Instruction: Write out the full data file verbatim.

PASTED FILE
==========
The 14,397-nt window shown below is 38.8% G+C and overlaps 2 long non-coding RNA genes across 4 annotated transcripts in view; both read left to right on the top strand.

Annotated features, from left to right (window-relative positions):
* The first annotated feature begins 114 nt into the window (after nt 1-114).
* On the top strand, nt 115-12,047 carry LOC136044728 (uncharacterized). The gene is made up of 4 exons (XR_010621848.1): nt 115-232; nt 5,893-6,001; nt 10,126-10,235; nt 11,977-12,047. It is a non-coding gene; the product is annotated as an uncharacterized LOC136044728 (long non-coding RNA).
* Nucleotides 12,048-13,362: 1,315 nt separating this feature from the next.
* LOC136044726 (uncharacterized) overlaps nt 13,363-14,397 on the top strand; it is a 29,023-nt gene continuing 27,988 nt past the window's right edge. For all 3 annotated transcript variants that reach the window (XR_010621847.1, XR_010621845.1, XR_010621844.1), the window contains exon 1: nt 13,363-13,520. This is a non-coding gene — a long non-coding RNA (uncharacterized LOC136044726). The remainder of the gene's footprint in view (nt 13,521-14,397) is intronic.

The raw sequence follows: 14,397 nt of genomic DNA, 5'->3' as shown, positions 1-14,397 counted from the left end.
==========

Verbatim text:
The 14,397-nt window shown below is 38.8% G+C and overlaps 2 long non-coding RNA genes across 4 annotated transcripts in view; both read left to right on the top strand.

Annotated features, from left to right (window-relative positions):
* The first annotated feature begins 114 nt into the window (after nt 1-114).
* On the top strand, nt 115-12,047 carry LOC136044728 (uncharacterized). The gene is made up of 4 exons (XR_010621848.1): nt 115-232; nt 5,893-6,001; nt 10,126-10,235; nt 11,977-12,047. It is a non-coding gene; the product is annotated as an uncharacterized LOC136044728 (long non-coding RNA).
* Nucleotides 12,048-13,362: 1,315 nt separating this feature from the next.
* LOC136044726 (uncharacterized) overlaps nt 13,363-14,397 on the top strand; it is a 29,023-nt gene continuing 27,988 nt past the window's right edge. For all 3 annotated transcript variants that reach the window (XR_010621847.1, XR_010621845.1, XR_010621844.1), the window contains exon 1: nt 13,363-13,520. This is a non-coding gene — a long non-coding RNA (uncharacterized LOC136044726). The remainder of the gene's footprint in view (nt 13,521-14,397) is intronic.

The raw sequence follows: 14,397 nt of genomic DNA, 5'->3' as shown, positions 1-14,397 counted from the left end.